Bridging Arts

Wednesday, 17 December 2008

Christmas and more embroidery

Christmas is fast approaching but we squeeze in another focus group, this time in Wandsworth with the Asian Women's Group. We've had less chance to meet and talk things through beforehand here, and the women are shy. But it's clear that embroidery is a passion.
The stitch in yellow (pictured) is new to Jessica (our Royal School of Needlework expert).

One lady very kindly gives me a handkerchief she embroidered for me the previous evening because she knew we would be meeting today. It's the first time that I have met her.
People are keen to get started on embroidering themselves now, even though many not have done much needlework for decades.

Tuesday, 2 December 2008

Pulling out the stops in Tooting

The first focus group and we're dazzled. The room at the community centre, where the group meets, is filled with suitcases, bags and bundles. It's the first time I meet Jessica Aldred of the Royal School of Needlework (who throws herself into the project with a passion) and in one sense we don't know where to start. Such is the variety of pieces brought in, the stitches and the background. We take as many photos as we can. We make a list of the stitches, some regional that Jessica has not seen before. People tell their stories.
We're lucky with the light. There is just time to take photographs in the street as the sun sets.

Friday, 14 November 2008

Building a movement

I had thought it was Streatham - but in fact it is technically Tooting. Close to Tooting Lido. We'll get to know the route well over the next few months. The Furzedown Centre on Moyser Road is a lively base for various groups of 'older' people. Restart 50+, a group of retired professional Bangladeshi women, are keen and their leader Ferdous Rahman has galvanised them into action.
The first focus group will be in a couple of weeks.
This is one of three groups of Muslim women who are keen to take part.
Just down the road in Battersea more connections have been made at the Katherine Lowe Settlement, a vibrant community hub. Particularly interested are ESOL learners from north Africa to Pakistan.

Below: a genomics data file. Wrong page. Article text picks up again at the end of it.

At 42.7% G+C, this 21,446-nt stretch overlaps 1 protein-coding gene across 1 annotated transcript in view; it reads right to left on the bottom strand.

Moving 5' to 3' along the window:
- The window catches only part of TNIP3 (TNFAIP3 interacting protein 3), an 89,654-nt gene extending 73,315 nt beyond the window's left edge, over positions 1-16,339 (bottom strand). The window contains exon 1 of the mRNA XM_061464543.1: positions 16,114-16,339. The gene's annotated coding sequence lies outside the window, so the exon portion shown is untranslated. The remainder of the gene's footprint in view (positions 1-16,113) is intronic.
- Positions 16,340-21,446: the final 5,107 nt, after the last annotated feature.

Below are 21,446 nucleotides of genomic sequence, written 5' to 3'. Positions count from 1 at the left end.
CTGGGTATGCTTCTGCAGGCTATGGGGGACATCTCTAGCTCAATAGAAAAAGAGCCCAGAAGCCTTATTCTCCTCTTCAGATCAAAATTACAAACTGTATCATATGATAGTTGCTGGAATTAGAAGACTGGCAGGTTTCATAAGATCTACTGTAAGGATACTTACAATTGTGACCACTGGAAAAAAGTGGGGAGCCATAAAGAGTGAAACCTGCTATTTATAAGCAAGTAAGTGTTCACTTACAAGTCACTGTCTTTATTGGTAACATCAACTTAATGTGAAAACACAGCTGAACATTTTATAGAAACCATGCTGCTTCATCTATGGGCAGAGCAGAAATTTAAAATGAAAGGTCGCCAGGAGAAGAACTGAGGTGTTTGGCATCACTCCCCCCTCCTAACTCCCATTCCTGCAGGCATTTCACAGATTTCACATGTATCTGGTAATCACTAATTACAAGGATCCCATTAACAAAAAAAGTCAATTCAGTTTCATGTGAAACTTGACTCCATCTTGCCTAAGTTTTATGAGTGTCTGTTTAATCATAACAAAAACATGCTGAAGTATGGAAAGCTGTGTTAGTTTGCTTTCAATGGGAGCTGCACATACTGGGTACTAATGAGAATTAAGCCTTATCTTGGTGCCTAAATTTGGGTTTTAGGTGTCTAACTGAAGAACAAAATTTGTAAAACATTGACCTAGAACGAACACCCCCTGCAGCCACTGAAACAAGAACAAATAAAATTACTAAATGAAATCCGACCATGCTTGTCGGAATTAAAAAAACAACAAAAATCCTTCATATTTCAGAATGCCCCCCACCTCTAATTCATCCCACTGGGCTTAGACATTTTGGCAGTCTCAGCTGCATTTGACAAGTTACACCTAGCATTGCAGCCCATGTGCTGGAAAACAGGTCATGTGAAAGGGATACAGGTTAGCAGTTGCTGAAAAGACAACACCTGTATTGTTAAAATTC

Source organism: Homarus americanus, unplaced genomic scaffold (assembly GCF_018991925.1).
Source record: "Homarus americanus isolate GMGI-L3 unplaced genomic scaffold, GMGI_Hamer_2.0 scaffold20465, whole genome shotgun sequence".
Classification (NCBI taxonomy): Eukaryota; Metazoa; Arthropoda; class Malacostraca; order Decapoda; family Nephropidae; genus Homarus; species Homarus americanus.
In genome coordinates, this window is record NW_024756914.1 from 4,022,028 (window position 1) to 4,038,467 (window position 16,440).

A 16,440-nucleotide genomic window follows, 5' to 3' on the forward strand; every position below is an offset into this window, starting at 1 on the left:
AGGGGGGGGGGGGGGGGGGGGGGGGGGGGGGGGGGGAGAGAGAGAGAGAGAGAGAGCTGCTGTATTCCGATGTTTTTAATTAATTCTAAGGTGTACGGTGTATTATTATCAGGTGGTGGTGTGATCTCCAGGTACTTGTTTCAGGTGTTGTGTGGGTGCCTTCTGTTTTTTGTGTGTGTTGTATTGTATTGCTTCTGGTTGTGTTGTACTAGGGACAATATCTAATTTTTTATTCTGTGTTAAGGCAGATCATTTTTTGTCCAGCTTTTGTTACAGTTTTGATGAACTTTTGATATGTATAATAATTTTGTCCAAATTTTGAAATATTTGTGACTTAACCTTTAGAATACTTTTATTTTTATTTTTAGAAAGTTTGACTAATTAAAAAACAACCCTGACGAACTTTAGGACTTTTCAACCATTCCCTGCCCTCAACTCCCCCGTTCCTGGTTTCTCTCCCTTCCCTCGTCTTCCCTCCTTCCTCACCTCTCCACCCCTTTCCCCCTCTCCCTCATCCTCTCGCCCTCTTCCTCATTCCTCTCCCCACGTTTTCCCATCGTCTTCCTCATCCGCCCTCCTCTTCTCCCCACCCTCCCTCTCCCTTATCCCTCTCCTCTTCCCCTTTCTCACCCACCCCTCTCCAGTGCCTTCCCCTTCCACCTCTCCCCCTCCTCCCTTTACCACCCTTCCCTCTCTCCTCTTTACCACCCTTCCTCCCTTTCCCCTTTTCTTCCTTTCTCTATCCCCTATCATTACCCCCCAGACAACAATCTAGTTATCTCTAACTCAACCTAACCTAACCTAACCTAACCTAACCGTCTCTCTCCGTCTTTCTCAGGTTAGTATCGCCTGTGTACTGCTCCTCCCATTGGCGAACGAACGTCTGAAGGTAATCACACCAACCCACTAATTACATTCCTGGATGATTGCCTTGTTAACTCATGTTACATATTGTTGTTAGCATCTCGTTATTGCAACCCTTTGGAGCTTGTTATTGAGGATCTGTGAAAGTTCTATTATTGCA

And back, close to central Wandsworth, is the Asian Women's Group, a group of older women who meet three times a week in Mantle Court, a sheltered housing complex. The warden, Ann, loves needlework.
We're ready to go. Next step: focus groups when everyone will bring in their embroidery and we'll look at the stitches and the stories behind the pieces with the Royal School of NEedlework.

A personal touch

Visiting different groups in Wandsworth and talking about the project - today the Association of Somalian Women in Battersea - take examples of embroidery that is important to me.

Including a dress made by my mother for me so long ago that I hesitate to say when - on parachute silk and embroidered with spring flowers from Cornwall, where I grew up.

Grape hyacinths



Parachute silk is in fact nylon - a fabric readily available in the years after the war

Wednesday, 1 October 2008

One year on

A year on. Meetings, draft proposals, final proposals, budgets. A search for partners. In Hampton Court, we made important connections - with the Royal School of Needlework.... and we've just heard that our application to the Heritage Lottery Fund was successful.

Thursday, 10 July 2008

The embroidery trail

Still no progress on funding... but I visit central Spain with a great friend, Marcy Frosh. We stay in Oropesa de Toledo and we walk a couple of kilometres in the burning heat to a neighbouring village, Lagartera.
Famous for its embroidery.

The designs are geometric, a legacy of Moorish rulers many centuries previously.
We both sense that the project - showing through embroidery how cultures intertwine - has so much potential.